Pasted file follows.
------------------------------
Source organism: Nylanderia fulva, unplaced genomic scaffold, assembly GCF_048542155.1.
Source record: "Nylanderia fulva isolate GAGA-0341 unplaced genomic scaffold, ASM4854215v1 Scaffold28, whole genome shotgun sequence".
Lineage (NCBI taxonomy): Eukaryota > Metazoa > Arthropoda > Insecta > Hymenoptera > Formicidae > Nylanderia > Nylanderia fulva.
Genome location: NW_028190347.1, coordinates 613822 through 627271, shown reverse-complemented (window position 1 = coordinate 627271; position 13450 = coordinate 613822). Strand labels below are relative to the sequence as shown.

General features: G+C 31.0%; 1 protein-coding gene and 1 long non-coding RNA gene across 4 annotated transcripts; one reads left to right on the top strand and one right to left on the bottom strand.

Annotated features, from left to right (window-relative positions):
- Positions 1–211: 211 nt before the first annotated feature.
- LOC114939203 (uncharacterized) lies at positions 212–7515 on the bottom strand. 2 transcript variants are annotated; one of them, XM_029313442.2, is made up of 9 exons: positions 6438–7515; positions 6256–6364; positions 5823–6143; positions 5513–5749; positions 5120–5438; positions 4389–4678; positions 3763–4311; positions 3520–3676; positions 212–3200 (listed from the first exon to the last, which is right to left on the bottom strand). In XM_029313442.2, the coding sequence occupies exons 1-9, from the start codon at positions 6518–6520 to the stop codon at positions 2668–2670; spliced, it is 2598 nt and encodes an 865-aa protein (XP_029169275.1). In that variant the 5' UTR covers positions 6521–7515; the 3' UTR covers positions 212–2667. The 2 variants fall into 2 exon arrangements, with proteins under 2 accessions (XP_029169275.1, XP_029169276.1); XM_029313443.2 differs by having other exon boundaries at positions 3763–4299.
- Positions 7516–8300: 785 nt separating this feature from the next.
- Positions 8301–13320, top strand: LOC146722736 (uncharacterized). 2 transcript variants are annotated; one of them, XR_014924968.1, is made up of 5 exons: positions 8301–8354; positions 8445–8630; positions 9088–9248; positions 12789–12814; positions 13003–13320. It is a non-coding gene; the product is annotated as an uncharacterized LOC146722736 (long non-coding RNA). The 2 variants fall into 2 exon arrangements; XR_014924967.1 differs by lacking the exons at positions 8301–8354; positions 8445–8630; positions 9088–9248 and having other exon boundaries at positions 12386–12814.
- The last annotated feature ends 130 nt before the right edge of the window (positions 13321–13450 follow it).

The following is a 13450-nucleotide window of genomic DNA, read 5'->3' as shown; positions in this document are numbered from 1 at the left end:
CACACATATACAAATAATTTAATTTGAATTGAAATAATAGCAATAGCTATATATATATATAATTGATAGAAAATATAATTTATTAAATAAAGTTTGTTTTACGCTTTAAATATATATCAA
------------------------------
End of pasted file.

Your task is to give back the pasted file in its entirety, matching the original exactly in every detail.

Source organism: Nylanderia fulva, unplaced genomic scaffold, assembly GCF_048542155.1.
Source record: "Nylanderia fulva isolate GAGA-0341 unplaced genomic scaffold, ASM4854215v1 Scaffold28, whole genome shotgun sequence".
Lineage (NCBI taxonomy): Eukaryota > Metazoa > Arthropoda > Insecta > Hymenoptera > Formicidae > Nylanderia > Nylanderia fulva.
Genome location: NW_028190347.1, coordinates 613822 through 627271, shown reverse-complemented (window position 1 = coordinate 627271; position 13450 = coordinate 613822). Strand labels below are relative to the sequence as shown.

General features: G+C 31.0%; 1 protein-coding gene and 1 long non-coding RNA gene across 4 annotated transcripts; one reads left to right on the top strand and one right to left on the bottom strand.

Annotated features, from left to right (window-relative positions):
- Positions 1–211: 211 nt before the first annotated feature.
- LOC114939203 (uncharacterized) lies at positions 212–7515 on the bottom strand. 2 transcript variants are annotated; one of them, XM_029313442.2, is made up of 9 exons: positions 6438–7515; positions 6256–6364; positions 5823–6143; positions 5513–5749; positions 5120–5438; positions 4389–4678; positions 3763–4311; positions 3520–3676; positions 212–3200 (listed from the first exon to the last, which is right to left on the bottom strand). In XM_029313442.2, the coding sequence occupies exons 1-9, from the start codon at positions 6518–6520 to the stop codon at positions 2668–2670; spliced, it is 2598 nt and encodes an 865-aa protein (XP_029169275.1). In that variant the 5' UTR covers positions 6521–7515; the 3' UTR covers positions 212–2667. The 2 variants fall into 2 exon arrangements, with proteins under 2 accessions (XP_029169275.1, XP_029169276.1); XM_029313443.2 differs by having other exon boundaries at positions 3763–4299.
- Positions 7516–8300: 785 nt separating this feature from the next.
- Positions 8301–13320, top strand: LOC146722736 (uncharacterized). 2 transcript variants are annotated; one of them, XR_014924968.1, is made up of 5 exons: positions 8301–8354; positions 8445–8630; positions 9088–9248; positions 12789–12814; positions 13003–13320. It is a non-coding gene; the product is annotated as an uncharacterized LOC146722736 (long non-coding RNA). The 2 variants fall into 2 exon arrangements; XR_014924967.1 differs by lacking the exons at positions 8301–8354; positions 8445–8630; positions 9088–9248 and having other exon boundaries at positions 12386–12814.
- The last annotated feature ends 130 nt before the right edge of the window (positions 13321–13450 follow it).

The following is a 13450-nucleotide window of genomic DNA, read 5'->3' as shown; positions in this document are numbered from 1 at the left end:
CACACATATACAAATAATTTAATTTGAATTGAAATAATAGCAATAGCTATATATATATATAATTGATAGAAAATATAATTTATTAAATAAAGTTTGTTTTACGCTTTAAATATATATCAA